Volume 7 Issue 145
Published - 14:00 UTC 08:00 EST 25-May-2005 
Next Update - 14:00 UTC 08:00 EST 26-May-2005

Editor: Susan K. Boyer, RN
All rights reserved.

We subscribe to the HONcode principles. Verify here.



No strong evidence of an increased risk of cancer among personal hair dye users

A meta-analysis of the scientific evidence looking at the association between cancer and hair dye use has found no strong evidence of increased risk, according to an article published in the May 25 issue of JAMA. more  

Bladder does not shrink with age

The idea that your bladder shrinks as you get older may be nothing more than an old wives' tale according to a University of Pittsburgh study. The feeling may, however, signal a treatable underlying condition. more

Physical activity associated with improved survival for women with breast cancer

Women with breast cancer who engaged in an amount of physical activity equivalent to walking 1 or more hours per week had better survival compared with those who exercised less than that or not at all, according to a study in the May 25 issue of JAMA. more  

Decreasing death anxiety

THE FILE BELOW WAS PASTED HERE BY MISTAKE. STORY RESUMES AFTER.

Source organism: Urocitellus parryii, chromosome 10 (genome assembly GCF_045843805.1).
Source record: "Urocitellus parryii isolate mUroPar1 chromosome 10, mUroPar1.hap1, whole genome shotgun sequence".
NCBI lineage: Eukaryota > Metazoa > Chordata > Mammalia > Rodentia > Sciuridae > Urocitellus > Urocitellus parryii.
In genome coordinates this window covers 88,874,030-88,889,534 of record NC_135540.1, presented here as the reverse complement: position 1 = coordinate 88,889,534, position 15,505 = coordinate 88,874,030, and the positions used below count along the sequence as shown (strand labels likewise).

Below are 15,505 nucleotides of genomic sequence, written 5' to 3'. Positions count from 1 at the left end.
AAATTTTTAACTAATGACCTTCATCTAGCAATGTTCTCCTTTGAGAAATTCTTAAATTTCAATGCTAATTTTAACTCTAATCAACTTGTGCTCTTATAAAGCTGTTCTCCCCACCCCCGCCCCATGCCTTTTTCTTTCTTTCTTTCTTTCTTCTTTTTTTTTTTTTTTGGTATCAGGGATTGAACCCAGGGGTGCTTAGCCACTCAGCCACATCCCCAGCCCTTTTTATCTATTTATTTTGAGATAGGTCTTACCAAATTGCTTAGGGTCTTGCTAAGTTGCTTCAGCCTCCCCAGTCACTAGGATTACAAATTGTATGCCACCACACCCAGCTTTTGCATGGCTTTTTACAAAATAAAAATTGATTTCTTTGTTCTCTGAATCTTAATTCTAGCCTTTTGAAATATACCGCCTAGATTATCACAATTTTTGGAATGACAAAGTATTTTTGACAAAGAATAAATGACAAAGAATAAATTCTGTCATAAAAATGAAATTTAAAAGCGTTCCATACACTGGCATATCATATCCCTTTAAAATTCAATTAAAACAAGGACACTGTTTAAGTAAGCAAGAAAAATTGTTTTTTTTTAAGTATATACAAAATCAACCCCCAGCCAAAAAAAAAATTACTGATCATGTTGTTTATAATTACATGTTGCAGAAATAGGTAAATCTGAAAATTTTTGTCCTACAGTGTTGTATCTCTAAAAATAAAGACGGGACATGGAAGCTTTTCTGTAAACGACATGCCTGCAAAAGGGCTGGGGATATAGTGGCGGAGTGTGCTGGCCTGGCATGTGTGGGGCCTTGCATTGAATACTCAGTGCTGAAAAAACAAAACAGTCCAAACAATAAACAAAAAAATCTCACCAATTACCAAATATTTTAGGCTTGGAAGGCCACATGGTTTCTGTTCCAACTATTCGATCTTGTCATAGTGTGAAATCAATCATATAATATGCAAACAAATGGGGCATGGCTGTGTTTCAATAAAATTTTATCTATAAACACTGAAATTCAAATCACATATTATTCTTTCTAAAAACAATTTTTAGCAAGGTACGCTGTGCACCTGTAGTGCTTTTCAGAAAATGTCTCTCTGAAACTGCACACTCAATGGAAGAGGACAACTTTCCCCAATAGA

Patients approaching the end of life can significantly reduce their depression symptoms and improve their sense of spiritual well-being according to a study published in the current issue of the Journal of Palliative Medicine. more

Children living near major roads at increased risk of asthma  

Children living close to a major road are significantly more likely to have asthma than children who live farther away, according to study findings presented today at the American Thoracic Society International Conference. more

Measuring hormone cuts antibiotic use in half in pneumonia patients 

Measuring a hormone in the blood can help doctors greatly reduce the number of days pneumonia patients have to take antibiotics to cure their infection, according to a study to be presented at the American Thoracic Society International Conference on May 24. more

Computed tomography has potential to offer accurate, safer method for detecting artery disease

Multislice computed tomography appears to provide high accuracy for detecting coronary artery disease and may represent a useful complement to conventional coronary angiography, according to a study in the May 25 issue of JAMA. more


New research finds hair dye not to be associated with increased cancer risk.